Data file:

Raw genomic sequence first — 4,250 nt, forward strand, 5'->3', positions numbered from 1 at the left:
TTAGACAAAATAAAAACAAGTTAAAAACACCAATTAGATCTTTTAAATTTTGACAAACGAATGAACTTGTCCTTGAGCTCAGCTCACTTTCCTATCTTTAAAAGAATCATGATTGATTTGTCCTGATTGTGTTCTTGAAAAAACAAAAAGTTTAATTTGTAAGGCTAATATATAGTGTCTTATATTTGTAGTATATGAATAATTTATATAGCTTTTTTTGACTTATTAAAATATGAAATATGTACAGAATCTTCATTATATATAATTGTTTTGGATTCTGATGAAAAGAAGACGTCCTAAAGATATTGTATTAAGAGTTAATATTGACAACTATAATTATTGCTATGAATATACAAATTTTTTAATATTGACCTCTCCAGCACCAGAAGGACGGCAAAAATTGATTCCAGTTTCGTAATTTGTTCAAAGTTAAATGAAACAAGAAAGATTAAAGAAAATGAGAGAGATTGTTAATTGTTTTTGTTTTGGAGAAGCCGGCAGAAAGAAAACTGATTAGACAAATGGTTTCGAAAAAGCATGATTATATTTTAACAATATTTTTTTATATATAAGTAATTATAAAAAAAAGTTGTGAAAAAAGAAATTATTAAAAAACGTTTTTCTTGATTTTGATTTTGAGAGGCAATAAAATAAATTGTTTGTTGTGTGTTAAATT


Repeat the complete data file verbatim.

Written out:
Raw genomic sequence first — 4,250 nt, forward strand, 5'->3', positions numbered from 1 at the left:
TTAGACAAAATAAAAACAAGTTAAAAACACCAATTAGATCTTTTAAATTTTGACAAACGAATGAACTTGTCCTTGAGCTCAGCTCACTTTCCTATCTTTAAAAGAATCATGATTGATTTGTCCTGATTGTGTTCTTGAAAAAACAAAAAGTTTAATTTGTAAGGCTAATATATAGTGTCTTATATTTGTAGTATATGAATAATTTATATAGCTTTTTTTGACTTATTAAAATATGAAATATGTACAGAATCTTCATTATATATAATTGTTTTGGATTCTGATGAAAAGAAGACGTCCTAAAGATATTGTATTAAGAGTTAATATTGACAACTATAATTATTGCTATGAATATACAAATTTTTTAATATTGACCTCTCCAGCACCAGAAGGACGGCAAAAATTGATTCCAGTTTCGTAATTTGTTCAAAGTTAAATGAAACAAGAAAGATTAAAGAAAATGAGAGAGATTGTTAATTGTTTTTGTTTTGGAGAAGCCGGCAGAAAGAAAACTGATTAGACAAATGGTTTCGAAAAAGCATGATTATATTTTAACAATATTTTTTTATATATAAGTAATTATAAAAAAAAGTTGTGAAAAAAGAAATTATTAAAAAACGTTTTTCTTGATTTTGATTTTGAGAGGCAATAAAATAAATTGTTTGTTGTGTGTTAAATT